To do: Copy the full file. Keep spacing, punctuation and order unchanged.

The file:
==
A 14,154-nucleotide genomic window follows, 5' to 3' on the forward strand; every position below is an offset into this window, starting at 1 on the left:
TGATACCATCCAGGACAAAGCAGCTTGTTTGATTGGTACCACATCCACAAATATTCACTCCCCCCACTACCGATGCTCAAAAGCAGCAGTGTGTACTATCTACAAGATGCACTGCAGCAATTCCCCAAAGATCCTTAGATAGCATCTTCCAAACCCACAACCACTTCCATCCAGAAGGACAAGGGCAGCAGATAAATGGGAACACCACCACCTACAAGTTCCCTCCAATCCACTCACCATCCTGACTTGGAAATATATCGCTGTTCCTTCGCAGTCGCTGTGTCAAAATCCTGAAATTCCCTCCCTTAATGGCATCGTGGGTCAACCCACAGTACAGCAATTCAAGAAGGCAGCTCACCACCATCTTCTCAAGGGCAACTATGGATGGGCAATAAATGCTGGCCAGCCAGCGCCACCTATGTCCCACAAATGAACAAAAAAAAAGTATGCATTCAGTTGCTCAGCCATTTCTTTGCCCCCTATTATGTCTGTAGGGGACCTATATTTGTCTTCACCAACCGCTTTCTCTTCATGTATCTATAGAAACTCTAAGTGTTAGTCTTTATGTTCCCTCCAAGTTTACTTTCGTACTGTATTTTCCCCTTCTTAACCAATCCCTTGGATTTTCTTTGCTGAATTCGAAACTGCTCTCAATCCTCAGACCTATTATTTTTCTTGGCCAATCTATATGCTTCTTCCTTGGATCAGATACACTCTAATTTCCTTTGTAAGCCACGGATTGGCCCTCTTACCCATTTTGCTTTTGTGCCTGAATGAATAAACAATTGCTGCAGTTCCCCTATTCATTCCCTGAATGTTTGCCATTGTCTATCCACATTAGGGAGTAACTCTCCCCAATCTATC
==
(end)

A 14,154-nucleotide genomic window follows, 5' to 3' on the forward strand; every position below is an offset into this window, starting at 1 on the left:
TGATACCATCCAGGACAAAGCAGCTTGTTTGATTGGTACCACATCCACAAATATTCACTCCCCCCACTACCGATGCTCAAAAGCAGCAGTGTGTACTATCTACAAGATGCACTGCAGCAATTCCCCAAAGATCCTTAGATAGCATCTTCCAAACCCACAACCACTTCCATCCAGAAGGACAAGGGCAGCAGATAAATGGGAACACCACCACCTACAAGTTCCCTCCAATCCACTCACCATCCTGACTTGGAAATATATCGCTGTTCCTTCGCAGTCGCTGTGTCAAAATCCTGAAATTCCCTCCCTTAATGGCATCGTGGGTCAACCCACAGTACAGCAATTCAAGAAGGCAGCTCACCACCATCTTCTCAAGGGCAACTATGGATGGGCAATAAATGCTGGCCAGCCAGCGCCACCTATGTCCCACAAATGAACAAAAAAAAAGTATGCATTCAGTTGCTCAGCCATTTCTTTGCCCCCTATTATGTCTGTAGGGGACCTATATTTGTCTTCACCAACCGCTTTCTCTTCATGTATCTATAGAAACTCTAAGTGTTAGTCTTTATGTTCCCTCCAAGTTTACTTTCGTACTGTATTTTCCCCTTCTTAACCAATCCCTTGGATTTTCTTTGCTGAATTCGAAACTGCTCTCAATCCTCAGACCTATTATTTTTCTTGGCCAATCTATATGCTTCTTCCTTGGATCAGATACACTCTAATTTCCTTTGTAAGCCACGGATTGGCCCTCTTACCCATTTTGCTTTTGTGCCTGAATGAATAAACAATTGCTGCAGTTCCCCTATTCATTCCCTGAATGTTTGCCATTGTCTATCCACATTAGGGAGTAACTCTCCCCAATCTATC